…[U]nity is found wherever one believer gives himself for another believer, because there we see the imprint of the cross, where Jesus gave himself for his Bride. If we truly know Jesus, then we will be conformed to his self-giving, which is the source of the Church’s unity.// (Radner & Leithart)

If This Pope Makes You Uncomfortable, You Are Far From Alone…

Because he is making us think of THAT GUY!

1. Pope Rejects Lunch with Boehner, Pelosi, McConnell, Reid: He will be Dining with the Homeless


Pope Francis says he didn’t have the time because he already had a date eating with the homeless. In fact, he is not only going to be eating with them, but serving them. The meal will take place at St. Patrick’s Church in Washington, D.C.

As stated by John Carr, director of the Initiative on Catholic Social Thought and Public Life at Georgetown University: “Pope Francis is the ultimate Washington outsider. His priorities are not Washington’s priorities. We think we are the center of the world. We are not the center of Pope Francis’ world. He is frankly more comfortable in the slums of Argentina than in the corridors of power.”

photo by media.salon.com
Congress? not much fancifulness about it.  (photo by media.salon.com)

Related news on Pope Francis:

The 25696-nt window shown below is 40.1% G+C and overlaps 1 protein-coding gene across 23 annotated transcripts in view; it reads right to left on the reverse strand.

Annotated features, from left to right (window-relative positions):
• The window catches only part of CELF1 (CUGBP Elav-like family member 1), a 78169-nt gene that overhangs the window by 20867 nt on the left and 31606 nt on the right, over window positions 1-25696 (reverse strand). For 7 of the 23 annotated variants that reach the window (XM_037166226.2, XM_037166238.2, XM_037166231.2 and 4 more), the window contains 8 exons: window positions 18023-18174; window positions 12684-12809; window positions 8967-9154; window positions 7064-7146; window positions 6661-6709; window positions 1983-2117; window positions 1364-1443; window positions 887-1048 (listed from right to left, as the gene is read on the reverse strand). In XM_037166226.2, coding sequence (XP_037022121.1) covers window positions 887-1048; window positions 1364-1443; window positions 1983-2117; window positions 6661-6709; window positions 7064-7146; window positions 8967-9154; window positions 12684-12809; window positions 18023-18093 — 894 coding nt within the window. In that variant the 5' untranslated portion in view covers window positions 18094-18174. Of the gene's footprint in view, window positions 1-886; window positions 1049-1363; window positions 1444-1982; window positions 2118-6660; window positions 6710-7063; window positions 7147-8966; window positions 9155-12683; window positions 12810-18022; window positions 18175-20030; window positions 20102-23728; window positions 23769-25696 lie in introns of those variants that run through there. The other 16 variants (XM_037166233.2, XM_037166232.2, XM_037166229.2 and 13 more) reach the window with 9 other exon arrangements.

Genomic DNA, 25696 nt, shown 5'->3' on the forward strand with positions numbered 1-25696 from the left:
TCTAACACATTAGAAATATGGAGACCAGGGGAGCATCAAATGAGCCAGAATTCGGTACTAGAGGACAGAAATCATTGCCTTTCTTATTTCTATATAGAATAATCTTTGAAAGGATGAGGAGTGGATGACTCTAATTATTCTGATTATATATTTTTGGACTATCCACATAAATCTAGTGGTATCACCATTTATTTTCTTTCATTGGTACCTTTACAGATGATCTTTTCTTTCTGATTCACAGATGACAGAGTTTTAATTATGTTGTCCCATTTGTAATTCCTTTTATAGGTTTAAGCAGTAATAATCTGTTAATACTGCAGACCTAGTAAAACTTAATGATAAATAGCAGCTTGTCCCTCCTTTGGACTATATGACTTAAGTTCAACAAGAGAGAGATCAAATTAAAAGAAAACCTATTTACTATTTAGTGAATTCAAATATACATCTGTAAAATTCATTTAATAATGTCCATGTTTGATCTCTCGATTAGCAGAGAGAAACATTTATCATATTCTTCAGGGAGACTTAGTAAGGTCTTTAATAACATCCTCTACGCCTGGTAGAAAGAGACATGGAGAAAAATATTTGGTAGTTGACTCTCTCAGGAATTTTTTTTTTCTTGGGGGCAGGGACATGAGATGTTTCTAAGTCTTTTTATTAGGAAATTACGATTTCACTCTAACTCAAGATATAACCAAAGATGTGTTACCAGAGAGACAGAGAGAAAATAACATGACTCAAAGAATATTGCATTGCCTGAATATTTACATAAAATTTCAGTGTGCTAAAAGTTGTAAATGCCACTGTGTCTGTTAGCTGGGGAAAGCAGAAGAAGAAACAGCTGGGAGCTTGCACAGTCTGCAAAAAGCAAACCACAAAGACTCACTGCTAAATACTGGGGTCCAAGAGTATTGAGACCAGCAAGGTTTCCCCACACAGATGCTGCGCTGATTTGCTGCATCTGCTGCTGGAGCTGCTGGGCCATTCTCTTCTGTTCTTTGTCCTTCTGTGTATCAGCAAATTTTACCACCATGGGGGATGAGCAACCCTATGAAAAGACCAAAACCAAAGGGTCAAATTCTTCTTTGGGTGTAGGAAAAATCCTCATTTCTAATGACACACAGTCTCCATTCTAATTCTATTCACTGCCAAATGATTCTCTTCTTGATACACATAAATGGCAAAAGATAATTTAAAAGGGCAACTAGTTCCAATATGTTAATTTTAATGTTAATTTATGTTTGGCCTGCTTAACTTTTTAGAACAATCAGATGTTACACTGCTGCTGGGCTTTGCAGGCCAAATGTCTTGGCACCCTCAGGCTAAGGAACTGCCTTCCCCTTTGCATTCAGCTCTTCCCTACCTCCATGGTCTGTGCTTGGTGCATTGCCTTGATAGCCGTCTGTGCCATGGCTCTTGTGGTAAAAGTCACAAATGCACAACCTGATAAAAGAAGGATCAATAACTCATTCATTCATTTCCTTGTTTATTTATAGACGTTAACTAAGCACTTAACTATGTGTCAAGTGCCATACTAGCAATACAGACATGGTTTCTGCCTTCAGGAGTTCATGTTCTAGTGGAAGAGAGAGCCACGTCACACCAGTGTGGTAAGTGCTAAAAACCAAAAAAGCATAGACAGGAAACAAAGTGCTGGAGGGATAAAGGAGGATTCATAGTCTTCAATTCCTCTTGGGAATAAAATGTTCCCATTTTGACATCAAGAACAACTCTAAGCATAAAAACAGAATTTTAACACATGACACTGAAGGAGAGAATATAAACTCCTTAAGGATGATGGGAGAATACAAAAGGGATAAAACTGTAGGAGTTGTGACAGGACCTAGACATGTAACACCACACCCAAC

Fox News Host Tells Pope Francis to Leave U.S.: He Doesn’t Belong Here: Capitalism is Our Savior

2. The Pope Calls a Young Girl to Visit Him During His Washington Parade



Initially turned away by secret service agents, the girl, later identified as Sophie Cruz, 5, is called over by Pope Francis, who embraces her. The pope hugged and kissed several children during his tour around the city

3.   Pope Francis Smacks Churches: “If You Don’t Help the Poor and Needy, then Pay Taxes Like a Business”



“Some religious orders say, ‘No, now that the convent is empty we are going to make a hotel and we can have guests and support ourselves that way, or make money,’” said Pope Francis. “Well, if that is what you do, then pay taxes! A religious school is tax-exempt because it is religious, but if it is functioning as a hotel, then it should pay taxes just like its neighbor. Otherwise it is not fair business.”

The practice of renting space in religious buildings is very common in Europe. The philosophy behind it, that Pope Francis describes, could very well undermine what many televangelists do in the United States. Rather than practicing their religion, these charlatans run lean businesses and make fat profits. If the church isn’t engaged in the business of the Church, as Pope Francis explained, then it’s time for them to pay their fair share of taxes!

Related News:  教宗親吻瘤男 無神論者也融化